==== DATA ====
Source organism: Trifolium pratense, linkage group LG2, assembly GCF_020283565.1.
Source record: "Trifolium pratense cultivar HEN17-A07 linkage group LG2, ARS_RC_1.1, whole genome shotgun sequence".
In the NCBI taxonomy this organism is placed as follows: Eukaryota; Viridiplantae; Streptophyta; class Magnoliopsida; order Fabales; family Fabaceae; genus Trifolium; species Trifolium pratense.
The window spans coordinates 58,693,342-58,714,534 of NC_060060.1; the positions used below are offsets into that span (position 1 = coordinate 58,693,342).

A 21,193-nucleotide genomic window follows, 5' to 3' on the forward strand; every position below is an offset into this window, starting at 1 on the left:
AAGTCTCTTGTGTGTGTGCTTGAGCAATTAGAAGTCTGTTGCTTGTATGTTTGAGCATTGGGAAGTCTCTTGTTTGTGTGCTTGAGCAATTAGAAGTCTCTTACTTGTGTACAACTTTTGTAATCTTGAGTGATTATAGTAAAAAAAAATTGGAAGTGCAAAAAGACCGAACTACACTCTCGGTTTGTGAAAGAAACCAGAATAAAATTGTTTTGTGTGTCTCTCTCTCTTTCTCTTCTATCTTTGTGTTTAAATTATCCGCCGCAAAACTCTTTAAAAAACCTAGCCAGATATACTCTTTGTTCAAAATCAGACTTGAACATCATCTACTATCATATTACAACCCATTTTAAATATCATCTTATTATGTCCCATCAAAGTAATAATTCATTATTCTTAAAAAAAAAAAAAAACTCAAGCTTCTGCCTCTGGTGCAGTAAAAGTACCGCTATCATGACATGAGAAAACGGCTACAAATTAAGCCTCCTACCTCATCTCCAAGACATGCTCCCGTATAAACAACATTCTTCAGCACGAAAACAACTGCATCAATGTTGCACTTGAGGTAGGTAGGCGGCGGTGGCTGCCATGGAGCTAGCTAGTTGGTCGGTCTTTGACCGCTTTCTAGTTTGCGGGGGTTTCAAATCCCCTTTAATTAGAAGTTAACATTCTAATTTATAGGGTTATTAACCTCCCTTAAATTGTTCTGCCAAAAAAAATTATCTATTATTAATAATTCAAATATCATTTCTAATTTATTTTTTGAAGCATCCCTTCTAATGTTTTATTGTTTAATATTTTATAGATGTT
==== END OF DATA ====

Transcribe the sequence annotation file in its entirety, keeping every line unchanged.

Source organism: Trifolium pratense, linkage group LG2, assembly GCF_020283565.1.
Source record: "Trifolium pratense cultivar HEN17-A07 linkage group LG2, ARS_RC_1.1, whole genome shotgun sequence".
In the NCBI taxonomy this organism is placed as follows: Eukaryota; Viridiplantae; Streptophyta; class Magnoliopsida; order Fabales; family Fabaceae; genus Trifolium; species Trifolium pratense.
The window spans coordinates 58,693,342-58,714,534 of NC_060060.1; the positions used below are offsets into that span (position 1 = coordinate 58,693,342).

A 21,193-nucleotide genomic window follows, 5' to 3' on the forward strand; every position below is an offset into this window, starting at 1 on the left:
AAGTCTCTTGTGTGTGTGCTTGAGCAATTAGAAGTCTGTTGCTTGTATGTTTGAGCATTGGGAAGTCTCTTGTTTGTGTGCTTGAGCAATTAGAAGTCTCTTACTTGTGTACAACTTTTGTAATCTTGAGTGATTATAGTAAAAAAAAATTGGAAGTGCAAAAAGACCGAACTACACTCTCGGTTTGTGAAAGAAACCAGAATAAAATTGTTTTGTGTGTCTCTCTCTCTTTCTCTTCTATCTTTGTGTTTAAATTATCCGCCGCAAAACTCTTTAAAAAACCTAGCCAGATATACTCTTTGTTCAAAATCAGACTTGAACATCATCTACTATCATATTACAACCCATTTTAAATATCATCTTATTATGTCCCATCAAAGTAATAATTCATTATTCTTAAAAAAAAAAAAAAACTCAAGCTTCTGCCTCTGGTGCAGTAAAAGTACCGCTATCATGACATGAGAAAACGGCTACAAATTAAGCCTCCTACCTCATCTCCAAGACATGCTCCCGTATAAACAACATTCTTCAGCACGAAAACAACTGCATCAATGTTGCACTTGAGGTAGGTAGGCGGCGGTGGCTGCCATGGAGCTAGCTAGTTGGTCGGTCTTTGACCGCTTTCTAGTTTGCGGGGGTTTCAAATCCCCTTTAATTAGAAGTTAACATTCTAATTTATAGGGTTATTAACCTCCCTTAAATTGTTCTGCCAAAAAAAATTATCTATTATTAATAATTCAAATATCATTTCTAATTTATTTTTTGAAGCATCCCTTCTAATGTTTTATTGTTTAATATTTTATAGATGTT